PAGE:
Chair of the Legislative Assembly, MLA Ian Hansen, said: “The RRS James Clark Ross has been a very welcome and familiar sight across the Falkland Islands during her 30 years of service, and we are pleased to have played our role in helping support BAS in carrying out their vital work on and around the Antarctic continent. Despite the many obstacles presented by the global pandemic, the Falkland Islands Government has continued to work closely with BAS to enable their significant scientific research to continue. At a time when the world is increasingly seeking answers to questions about the impacts of climate change, warming seas and ocean acidification, it has been particularly important for these studies to progress. Although we will bid a sad farewell to the RRS James Clark Ross, we look forward to welcoming her replacement, the RRS Sir David Attenborough, on her maiden voyage into Falkland Islands waters.”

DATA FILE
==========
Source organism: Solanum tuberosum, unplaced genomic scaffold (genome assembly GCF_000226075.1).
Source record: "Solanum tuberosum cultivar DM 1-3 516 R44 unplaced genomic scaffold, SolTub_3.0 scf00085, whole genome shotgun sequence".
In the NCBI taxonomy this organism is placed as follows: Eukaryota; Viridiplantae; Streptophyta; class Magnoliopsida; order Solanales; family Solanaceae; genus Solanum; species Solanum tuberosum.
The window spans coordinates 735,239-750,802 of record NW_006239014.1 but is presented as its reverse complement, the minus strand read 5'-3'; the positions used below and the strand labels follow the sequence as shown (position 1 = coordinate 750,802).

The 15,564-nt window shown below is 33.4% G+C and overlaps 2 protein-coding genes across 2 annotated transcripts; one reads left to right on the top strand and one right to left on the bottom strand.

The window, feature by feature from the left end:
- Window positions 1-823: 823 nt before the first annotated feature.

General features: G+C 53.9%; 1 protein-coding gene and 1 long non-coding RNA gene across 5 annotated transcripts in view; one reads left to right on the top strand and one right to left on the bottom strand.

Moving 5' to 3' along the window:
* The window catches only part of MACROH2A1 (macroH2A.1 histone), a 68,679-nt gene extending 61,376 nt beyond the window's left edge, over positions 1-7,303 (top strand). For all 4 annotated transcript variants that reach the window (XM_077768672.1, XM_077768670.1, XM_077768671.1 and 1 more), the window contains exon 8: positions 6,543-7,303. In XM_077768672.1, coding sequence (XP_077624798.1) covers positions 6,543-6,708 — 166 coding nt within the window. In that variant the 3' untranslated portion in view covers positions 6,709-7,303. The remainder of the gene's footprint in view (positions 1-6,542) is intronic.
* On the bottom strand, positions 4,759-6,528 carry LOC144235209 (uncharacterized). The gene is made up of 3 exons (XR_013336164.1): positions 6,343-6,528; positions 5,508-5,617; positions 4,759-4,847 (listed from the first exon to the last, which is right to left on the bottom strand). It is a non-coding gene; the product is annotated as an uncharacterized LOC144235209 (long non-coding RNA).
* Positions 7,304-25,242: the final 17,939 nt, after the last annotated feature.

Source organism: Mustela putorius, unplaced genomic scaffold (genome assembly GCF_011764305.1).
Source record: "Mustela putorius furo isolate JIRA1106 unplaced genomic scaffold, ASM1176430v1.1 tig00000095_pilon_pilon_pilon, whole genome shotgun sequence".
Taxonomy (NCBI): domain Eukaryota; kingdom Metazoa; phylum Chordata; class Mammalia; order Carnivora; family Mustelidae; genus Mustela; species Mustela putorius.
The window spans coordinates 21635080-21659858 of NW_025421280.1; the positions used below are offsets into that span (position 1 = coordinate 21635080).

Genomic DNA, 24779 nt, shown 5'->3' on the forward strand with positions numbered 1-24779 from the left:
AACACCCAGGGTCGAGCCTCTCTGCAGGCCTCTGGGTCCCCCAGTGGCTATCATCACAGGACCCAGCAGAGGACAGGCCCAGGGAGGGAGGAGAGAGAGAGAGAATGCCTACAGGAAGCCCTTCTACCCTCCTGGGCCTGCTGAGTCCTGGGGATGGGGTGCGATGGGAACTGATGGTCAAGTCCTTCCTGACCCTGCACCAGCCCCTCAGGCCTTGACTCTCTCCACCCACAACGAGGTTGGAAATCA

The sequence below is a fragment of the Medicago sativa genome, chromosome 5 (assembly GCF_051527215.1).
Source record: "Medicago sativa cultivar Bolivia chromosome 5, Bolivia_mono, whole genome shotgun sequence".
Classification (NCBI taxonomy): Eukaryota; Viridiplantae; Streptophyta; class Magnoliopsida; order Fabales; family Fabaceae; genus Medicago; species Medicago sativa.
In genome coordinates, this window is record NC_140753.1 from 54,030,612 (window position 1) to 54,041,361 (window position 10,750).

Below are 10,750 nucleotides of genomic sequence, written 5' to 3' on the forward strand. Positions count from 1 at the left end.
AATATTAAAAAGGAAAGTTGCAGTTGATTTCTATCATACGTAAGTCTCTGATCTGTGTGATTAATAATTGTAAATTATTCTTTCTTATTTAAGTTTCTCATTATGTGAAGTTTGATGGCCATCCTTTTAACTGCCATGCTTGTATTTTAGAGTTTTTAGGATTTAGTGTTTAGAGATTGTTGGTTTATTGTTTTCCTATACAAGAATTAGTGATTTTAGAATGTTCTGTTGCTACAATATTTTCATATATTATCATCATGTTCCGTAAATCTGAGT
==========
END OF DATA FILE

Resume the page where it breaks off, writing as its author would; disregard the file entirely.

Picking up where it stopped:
Governor Nigel Phillips, said: “The British Antarctic Survey has a global reputation for world-leading polar research and discovery. Since its formation in 1962, following the Falkland Islands Dependencies Survey, it has offered a permanent presence on the Antarctic Peninsula and provides robust scientific evidence on which to base decisions into the environmental sustainability of our activities; both at home and abroad. The commissioning of RRS Sir David Attenborough is a continuation of that commitment, but it comes with the departure of an old friend. The RRS James Clark Ross may be retiring, but in her three decades of service she has seen some extraordinary achievements, such as the first ever mapping of the deepest part of the South Sandwich Trench in the Southern Ocean and the unforgettable launch of the autonomous underwater vehicle named by popular demand Boaty McBoatface. As a seafaring nation, I know that Falkland Islanders are used to seeing vessels come and go, but those undertaking polar expeditions are a particularly welcome sight on these shores.”